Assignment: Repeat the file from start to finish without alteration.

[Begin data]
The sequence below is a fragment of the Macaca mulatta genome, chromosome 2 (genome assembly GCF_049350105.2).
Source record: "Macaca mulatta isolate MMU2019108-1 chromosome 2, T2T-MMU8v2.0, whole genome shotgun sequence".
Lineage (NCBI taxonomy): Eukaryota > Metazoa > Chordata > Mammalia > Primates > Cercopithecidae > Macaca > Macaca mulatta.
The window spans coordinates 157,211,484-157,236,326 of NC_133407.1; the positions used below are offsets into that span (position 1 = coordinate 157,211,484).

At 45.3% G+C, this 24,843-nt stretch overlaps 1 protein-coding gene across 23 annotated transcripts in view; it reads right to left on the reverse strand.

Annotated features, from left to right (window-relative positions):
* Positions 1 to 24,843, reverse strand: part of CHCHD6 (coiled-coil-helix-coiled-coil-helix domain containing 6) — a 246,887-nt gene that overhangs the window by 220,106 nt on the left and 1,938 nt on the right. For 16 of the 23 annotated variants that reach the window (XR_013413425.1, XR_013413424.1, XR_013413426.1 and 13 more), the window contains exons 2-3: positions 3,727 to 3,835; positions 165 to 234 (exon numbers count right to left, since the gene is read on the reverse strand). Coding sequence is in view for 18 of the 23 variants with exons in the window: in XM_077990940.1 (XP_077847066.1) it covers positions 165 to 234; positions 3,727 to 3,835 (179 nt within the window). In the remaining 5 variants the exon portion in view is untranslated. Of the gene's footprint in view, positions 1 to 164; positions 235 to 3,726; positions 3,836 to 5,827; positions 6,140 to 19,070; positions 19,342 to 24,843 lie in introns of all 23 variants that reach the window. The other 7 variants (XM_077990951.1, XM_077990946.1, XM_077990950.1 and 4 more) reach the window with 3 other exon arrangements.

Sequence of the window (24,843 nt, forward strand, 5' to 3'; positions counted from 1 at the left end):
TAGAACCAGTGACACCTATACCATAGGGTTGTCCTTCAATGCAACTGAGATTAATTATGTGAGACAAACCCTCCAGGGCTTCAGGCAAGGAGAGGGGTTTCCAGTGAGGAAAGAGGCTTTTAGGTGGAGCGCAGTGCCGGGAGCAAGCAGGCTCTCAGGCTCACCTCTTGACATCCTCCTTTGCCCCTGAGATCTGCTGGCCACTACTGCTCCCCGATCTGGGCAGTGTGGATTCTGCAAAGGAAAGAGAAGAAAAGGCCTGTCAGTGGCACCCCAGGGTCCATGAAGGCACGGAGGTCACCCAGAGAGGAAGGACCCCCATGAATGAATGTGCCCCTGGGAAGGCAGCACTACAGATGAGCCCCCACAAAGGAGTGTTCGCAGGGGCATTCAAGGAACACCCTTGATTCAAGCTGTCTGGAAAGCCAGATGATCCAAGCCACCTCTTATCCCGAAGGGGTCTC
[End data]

The sequence below is a fragment of the Macaca mulatta genome, chromosome 2 (genome assembly GCF_049350105.2).
Source record: "Macaca mulatta isolate MMU2019108-1 chromosome 2, T2T-MMU8v2.0, whole genome shotgun sequence".
Lineage (NCBI taxonomy): Eukaryota > Metazoa > Chordata > Mammalia > Primates > Cercopithecidae > Macaca > Macaca mulatta.
The window spans coordinates 157,211,484-157,236,326 of NC_133407.1; the positions used below are offsets into that span (position 1 = coordinate 157,211,484).

At 45.3% G+C, this 24,843-nt stretch overlaps 1 protein-coding gene across 23 annotated transcripts in view; it reads right to left on the reverse strand.

Annotated features, from left to right (window-relative positions):
* Positions 1 to 24,843, reverse strand: part of CHCHD6 (coiled-coil-helix-coiled-coil-helix domain containing 6) — a 246,887-nt gene that overhangs the window by 220,106 nt on the left and 1,938 nt on the right. For 16 of the 23 annotated variants that reach the window (XR_013413425.1, XR_013413424.1, XR_013413426.1 and 13 more), the window contains exons 2-3: positions 3,727 to 3,835; positions 165 to 234 (exon numbers count right to left, since the gene is read on the reverse strand). Coding sequence is in view for 18 of the 23 variants with exons in the window: in XM_077990940.1 (XP_077847066.1) it covers positions 165 to 234; positions 3,727 to 3,835 (179 nt within the window). In the remaining 5 variants the exon portion in view is untranslated. Of the gene's footprint in view, positions 1 to 164; positions 235 to 3,726; positions 3,836 to 5,827; positions 6,140 to 19,070; positions 19,342 to 24,843 lie in introns of all 23 variants that reach the window. The other 7 variants (XM_077990951.1, XM_077990946.1, XM_077990950.1 and 4 more) reach the window with 3 other exon arrangements.

Sequence of the window (24,843 nt, forward strand, 5' to 3'; positions counted from 1 at the left end):
TAGAACCAGTGACACCTATACCATAGGGTTGTCCTTCAATGCAACTGAGATTAATTATGTGAGACAAACCCTCCAGGGCTTCAGGCAAGGAGAGGGGTTTCCAGTGAGGAAAGAGGCTTTTAGGTGGAGCGCAGTGCCGGGAGCAAGCAGGCTCTCAGGCTCACCTCTTGACATCCTCCTTTGCCCCTGAGATCTGCTGGCCACTACTGCTCCCCGATCTGGGCAGTGTGGATTCTGCAAAGGAAAGAGAAGAAAAGGCCTGTCAGTGGCACCCCAGGGTCCATGAAGGCACGGAGGTCACCCAGAGAGGAAGGACCCCCATGAATGAATGTGCCCCTGGGAAGGCAGCACTACAGATGAGCCCCCACAAAGGAGTGTTCGCAGGGGCATTCAAGGAACACCCTTGATTCAAGCTGTCTGGAAAGCCAGATGATCCAAGCCACCTCTTATCCCGAAGGGGTCTC